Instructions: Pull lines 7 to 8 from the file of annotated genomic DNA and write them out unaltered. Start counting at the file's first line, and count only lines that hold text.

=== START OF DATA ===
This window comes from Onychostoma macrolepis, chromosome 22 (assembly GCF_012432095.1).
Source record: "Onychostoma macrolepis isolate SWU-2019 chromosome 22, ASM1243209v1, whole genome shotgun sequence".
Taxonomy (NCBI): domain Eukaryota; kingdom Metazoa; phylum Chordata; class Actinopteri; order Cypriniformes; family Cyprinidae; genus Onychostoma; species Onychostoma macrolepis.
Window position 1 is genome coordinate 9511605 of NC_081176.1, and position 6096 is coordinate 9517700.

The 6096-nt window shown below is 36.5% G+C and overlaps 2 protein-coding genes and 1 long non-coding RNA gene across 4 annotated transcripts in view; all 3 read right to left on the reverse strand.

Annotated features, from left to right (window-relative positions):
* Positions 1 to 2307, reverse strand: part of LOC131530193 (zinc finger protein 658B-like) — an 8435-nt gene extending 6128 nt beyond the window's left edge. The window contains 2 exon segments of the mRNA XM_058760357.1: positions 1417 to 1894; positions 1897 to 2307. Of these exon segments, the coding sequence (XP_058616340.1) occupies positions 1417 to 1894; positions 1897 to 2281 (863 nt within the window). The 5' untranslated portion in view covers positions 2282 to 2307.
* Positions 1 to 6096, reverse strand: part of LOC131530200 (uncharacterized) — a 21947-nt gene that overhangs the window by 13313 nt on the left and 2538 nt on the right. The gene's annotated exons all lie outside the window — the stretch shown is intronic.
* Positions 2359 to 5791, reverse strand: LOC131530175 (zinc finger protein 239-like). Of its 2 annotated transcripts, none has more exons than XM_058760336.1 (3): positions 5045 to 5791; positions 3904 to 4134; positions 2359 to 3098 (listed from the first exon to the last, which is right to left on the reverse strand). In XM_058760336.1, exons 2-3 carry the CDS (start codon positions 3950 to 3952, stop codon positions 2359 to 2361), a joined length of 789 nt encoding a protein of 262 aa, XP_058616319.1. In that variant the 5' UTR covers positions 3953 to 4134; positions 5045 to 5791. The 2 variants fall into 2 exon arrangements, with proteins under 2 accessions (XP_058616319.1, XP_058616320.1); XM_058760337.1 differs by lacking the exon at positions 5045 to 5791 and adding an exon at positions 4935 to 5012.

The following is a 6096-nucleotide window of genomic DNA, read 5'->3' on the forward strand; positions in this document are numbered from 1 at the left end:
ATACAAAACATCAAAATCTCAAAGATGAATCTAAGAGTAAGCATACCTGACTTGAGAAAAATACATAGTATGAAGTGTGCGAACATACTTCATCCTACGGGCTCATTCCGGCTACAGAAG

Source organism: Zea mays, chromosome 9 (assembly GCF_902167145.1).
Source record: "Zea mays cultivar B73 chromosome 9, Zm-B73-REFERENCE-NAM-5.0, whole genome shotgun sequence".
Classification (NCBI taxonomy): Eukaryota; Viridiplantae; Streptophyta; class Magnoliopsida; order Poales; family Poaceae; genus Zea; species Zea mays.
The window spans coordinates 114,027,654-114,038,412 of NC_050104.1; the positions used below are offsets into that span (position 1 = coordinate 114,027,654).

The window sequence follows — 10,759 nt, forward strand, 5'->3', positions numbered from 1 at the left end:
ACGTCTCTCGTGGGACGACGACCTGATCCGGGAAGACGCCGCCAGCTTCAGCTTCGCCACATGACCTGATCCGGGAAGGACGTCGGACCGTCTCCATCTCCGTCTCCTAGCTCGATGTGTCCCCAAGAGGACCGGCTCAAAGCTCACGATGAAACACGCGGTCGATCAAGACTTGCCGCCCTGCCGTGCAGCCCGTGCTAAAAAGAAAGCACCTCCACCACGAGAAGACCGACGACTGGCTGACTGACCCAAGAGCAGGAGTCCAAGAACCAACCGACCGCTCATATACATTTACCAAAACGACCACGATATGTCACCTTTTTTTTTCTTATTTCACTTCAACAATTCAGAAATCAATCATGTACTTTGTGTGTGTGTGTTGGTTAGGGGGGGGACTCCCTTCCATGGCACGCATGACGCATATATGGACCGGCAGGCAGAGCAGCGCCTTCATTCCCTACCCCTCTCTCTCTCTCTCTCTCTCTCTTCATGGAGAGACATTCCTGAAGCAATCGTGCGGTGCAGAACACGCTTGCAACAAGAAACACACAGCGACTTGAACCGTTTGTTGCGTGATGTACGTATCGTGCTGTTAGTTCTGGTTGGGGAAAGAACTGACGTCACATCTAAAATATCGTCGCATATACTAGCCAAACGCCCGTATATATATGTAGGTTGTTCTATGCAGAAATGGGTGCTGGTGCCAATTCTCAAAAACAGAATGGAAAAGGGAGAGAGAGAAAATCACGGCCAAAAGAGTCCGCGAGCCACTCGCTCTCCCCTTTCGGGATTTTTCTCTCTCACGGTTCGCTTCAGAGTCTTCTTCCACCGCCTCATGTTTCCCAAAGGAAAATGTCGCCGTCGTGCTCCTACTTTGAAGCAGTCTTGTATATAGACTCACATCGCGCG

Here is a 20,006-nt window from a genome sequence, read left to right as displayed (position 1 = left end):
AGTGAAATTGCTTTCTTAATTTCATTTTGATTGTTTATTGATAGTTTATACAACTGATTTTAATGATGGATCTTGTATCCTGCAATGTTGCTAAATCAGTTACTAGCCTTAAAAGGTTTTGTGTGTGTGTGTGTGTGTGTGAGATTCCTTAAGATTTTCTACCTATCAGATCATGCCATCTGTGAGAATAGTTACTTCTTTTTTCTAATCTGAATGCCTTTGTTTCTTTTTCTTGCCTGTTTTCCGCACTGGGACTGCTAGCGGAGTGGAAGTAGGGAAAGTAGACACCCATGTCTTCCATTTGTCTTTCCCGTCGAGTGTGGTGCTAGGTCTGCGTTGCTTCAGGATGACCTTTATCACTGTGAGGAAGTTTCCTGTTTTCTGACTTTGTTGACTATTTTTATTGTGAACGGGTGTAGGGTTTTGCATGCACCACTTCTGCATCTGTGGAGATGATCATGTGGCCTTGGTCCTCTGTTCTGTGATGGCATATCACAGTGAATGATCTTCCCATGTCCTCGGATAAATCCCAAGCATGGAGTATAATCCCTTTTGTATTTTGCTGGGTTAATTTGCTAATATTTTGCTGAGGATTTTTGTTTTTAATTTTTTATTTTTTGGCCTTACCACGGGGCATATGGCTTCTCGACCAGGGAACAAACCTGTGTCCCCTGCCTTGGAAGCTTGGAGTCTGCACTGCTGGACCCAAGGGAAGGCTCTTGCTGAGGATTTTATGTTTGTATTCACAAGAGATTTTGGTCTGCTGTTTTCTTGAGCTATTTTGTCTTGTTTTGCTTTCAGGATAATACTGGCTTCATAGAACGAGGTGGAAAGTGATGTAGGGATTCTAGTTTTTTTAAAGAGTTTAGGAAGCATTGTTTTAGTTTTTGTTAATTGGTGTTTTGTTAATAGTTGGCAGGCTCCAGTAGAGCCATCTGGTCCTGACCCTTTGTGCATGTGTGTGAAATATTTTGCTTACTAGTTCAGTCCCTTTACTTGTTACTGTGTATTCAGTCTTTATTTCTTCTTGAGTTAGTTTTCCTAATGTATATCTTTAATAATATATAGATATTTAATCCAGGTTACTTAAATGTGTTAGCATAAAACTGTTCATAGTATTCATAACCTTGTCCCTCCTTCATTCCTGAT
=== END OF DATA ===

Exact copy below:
* Positions 1 to 2307, reverse strand: part of LOC131530193 (zinc finger protein 658B-like) — an 8435-nt gene extending 6128 nt beyond the window's left edge. The window contains 2 exon segments of the mRNA XM_058760357.1: positions 1417 to 1894; positions 1897 to 2307. Of these exon segments, the coding sequence (XP_058616340.1) occupies positions 1417 to 1894; positions 1897 to 2281 (863 nt within the window). The 5' untranslated portion in view covers positions 2282 to 2307.
* Positions 1 to 6096, reverse strand: part of LOC131530200 (uncharacterized) — a 21947-nt gene that overhangs the window by 13313 nt on the left and 2538 nt on the right. The gene's annotated exons all lie outside the window — the stretch shown is intronic.